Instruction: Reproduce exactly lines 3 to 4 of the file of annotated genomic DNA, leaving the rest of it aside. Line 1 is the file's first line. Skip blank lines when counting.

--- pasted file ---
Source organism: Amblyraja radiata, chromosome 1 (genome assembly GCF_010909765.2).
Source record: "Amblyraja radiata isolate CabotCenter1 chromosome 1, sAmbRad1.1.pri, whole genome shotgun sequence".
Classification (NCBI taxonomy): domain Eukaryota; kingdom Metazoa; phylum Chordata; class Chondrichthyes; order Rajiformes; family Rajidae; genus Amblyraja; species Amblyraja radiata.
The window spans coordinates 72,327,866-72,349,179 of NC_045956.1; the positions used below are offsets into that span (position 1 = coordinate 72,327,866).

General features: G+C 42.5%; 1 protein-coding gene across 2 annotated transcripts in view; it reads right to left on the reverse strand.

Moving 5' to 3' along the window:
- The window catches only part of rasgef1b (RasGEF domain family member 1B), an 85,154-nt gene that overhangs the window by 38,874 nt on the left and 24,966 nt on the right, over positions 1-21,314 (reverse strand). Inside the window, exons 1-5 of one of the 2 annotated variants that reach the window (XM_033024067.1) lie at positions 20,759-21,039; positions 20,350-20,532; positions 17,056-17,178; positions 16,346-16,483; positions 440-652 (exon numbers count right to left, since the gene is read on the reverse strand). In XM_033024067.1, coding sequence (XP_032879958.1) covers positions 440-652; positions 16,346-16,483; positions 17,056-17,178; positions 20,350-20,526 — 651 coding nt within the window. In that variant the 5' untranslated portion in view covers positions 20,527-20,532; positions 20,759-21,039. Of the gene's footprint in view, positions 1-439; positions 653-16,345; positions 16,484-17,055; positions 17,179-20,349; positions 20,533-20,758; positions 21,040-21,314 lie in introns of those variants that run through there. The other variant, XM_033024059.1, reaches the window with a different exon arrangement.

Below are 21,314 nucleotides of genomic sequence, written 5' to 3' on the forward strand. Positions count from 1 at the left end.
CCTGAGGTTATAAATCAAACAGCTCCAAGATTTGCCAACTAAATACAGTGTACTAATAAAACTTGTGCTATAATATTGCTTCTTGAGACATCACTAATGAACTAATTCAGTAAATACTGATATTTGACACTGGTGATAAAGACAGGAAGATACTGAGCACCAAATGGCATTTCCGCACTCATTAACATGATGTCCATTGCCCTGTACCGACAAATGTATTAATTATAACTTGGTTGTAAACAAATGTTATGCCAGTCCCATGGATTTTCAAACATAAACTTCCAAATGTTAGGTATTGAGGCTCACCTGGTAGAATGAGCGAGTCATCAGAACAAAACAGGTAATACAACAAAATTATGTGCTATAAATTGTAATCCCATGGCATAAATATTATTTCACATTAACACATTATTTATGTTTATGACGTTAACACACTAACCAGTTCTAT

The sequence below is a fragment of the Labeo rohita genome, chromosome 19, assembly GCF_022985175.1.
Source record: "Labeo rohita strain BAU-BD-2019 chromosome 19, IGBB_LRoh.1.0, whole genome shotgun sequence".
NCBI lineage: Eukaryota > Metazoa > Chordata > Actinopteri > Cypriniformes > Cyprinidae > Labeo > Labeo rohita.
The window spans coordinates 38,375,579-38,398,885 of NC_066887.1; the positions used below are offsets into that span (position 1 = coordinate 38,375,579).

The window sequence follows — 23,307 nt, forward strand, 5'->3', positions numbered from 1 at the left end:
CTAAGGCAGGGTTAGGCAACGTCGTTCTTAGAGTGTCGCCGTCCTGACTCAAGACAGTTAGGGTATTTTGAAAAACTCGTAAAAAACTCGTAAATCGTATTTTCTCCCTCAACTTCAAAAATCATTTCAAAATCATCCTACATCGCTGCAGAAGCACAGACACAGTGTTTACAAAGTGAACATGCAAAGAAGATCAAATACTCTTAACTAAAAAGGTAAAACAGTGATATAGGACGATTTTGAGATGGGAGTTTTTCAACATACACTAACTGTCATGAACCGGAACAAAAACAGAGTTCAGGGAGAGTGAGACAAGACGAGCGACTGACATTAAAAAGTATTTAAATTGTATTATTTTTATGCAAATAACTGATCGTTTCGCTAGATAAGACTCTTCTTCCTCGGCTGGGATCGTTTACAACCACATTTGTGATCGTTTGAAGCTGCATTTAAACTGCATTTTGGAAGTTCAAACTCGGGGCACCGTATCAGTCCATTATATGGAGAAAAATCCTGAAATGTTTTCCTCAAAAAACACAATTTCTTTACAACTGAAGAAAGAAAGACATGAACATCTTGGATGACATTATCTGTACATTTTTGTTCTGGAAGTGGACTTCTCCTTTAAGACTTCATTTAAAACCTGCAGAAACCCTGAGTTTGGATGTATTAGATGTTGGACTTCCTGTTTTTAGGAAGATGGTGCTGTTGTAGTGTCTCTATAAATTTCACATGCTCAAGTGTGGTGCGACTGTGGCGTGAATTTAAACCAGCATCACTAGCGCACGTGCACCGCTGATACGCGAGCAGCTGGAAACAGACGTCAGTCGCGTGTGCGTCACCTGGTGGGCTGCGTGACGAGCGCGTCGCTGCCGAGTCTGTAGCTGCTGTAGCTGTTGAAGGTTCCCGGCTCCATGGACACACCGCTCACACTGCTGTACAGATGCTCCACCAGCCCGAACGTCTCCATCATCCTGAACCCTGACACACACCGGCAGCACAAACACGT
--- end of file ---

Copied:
Classification (NCBI taxonomy): domain Eukaryota; kingdom Metazoa; phylum Chordata; class Chondrichthyes; order Rajiformes; family Rajidae; genus Amblyraja; species Amblyraja radiata.
The window spans coordinates 72,327,866-72,349,179 of NC_045956.1; the positions used below are offsets into that span (position 1 = coordinate 72,327,866).